Make It Right, Brad Pitt's foundation that builds homes for people in need, has just revealed five new designs for the Fort Peck (Mont.) Indian Reservation.
The organization plans to build 20 three- and four-bedroom homes on the reservation in the short-term. In the long term, a sustainable master plan for the entire 3,300-square-mile reservation is in the works, Arch Daily reports.
The designs come from GRAFT, Sustainable Native Communities Collaborative, Architecture for Humanity, Method Homes, and Living Homes, and were created with direction from the Fort Peck community. All homes are to be built to the standard of LEED Platinum certification.
More than 600 out of the 6,000 people living on the Fort Peck Reservation are on a waiting list for housing. Make It Right's homes will be available to those at or below 60% of the area's median income.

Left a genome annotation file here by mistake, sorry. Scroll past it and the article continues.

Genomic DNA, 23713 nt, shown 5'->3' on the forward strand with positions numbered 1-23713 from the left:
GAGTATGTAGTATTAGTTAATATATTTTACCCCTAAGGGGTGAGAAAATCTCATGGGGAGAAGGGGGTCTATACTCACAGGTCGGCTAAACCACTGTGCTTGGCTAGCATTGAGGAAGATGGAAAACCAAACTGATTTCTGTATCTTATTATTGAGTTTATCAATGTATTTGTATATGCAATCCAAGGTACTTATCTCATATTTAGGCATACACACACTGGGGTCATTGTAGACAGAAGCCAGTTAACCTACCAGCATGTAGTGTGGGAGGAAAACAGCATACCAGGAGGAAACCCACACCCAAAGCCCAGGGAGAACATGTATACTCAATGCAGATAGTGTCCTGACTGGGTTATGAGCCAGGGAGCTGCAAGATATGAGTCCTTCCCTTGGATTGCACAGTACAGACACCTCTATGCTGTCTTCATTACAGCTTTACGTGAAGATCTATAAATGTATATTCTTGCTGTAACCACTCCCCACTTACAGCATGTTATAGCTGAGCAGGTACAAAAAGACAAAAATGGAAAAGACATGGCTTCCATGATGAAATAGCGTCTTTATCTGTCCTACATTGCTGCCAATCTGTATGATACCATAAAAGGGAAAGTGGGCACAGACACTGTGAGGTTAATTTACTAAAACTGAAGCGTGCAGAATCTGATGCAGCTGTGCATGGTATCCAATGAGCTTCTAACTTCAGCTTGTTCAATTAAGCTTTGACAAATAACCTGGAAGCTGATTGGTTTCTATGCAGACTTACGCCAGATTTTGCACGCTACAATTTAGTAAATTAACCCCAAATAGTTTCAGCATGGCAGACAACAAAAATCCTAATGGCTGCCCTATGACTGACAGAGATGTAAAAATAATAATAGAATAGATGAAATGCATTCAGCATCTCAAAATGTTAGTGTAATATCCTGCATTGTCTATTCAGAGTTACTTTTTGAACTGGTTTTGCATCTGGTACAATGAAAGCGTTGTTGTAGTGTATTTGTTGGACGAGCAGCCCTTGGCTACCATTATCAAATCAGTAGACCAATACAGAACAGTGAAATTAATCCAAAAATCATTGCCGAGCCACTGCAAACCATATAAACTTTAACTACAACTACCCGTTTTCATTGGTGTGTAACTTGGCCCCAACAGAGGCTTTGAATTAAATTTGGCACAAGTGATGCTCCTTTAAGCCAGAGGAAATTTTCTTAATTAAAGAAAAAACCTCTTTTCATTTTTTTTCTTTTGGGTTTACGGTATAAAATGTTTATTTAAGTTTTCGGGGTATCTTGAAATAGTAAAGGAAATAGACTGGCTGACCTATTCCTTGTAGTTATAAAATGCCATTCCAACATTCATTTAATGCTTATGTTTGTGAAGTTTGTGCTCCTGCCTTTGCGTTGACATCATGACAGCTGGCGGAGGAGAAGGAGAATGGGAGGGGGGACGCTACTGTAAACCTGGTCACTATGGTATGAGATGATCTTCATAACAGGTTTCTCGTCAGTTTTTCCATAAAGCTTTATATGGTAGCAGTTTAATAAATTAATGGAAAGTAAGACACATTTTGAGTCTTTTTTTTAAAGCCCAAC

Rendering credit: GRAFT
“One of the most fascinating aspects of working with Make It Right is the real collaboration with the community. This kind of relationship with the community is the real success of Make It Right projects.” - Christoph Korner, founding partner, GRAFT
Architecture for Humanity
Rendering credit: Architecture for Humanity
“We are enthusiastic about these home designs that reflect traditional life ways while exemplifying deep green public-impact architecture.” - Nathaniel Corum, architect, Architecture for Humanity
Rendering credit: Method Homes
“The community engagement in the design process and overall mission of creating a holistically sustainable community have been inspiring to witness.” - Brian Abramson, co-founder, Method Homes
Rendering credit: Living Homes
“We believe Make It Right’s Fort Peck project will set a standard for sustainable community development.” - Steve Glenn, founder, Living Homes
Sustainable Native Communities Collaborative
Rendering credit: Sustainable Native Communities Collaborative
“As a tribal designer working in Indian Country, I feel we have an obligation to design and build housing that is tied to the culture, community and place of Fort Peck.” - Joseph Kunkel, architect, Sustainable Native Communities Collaborative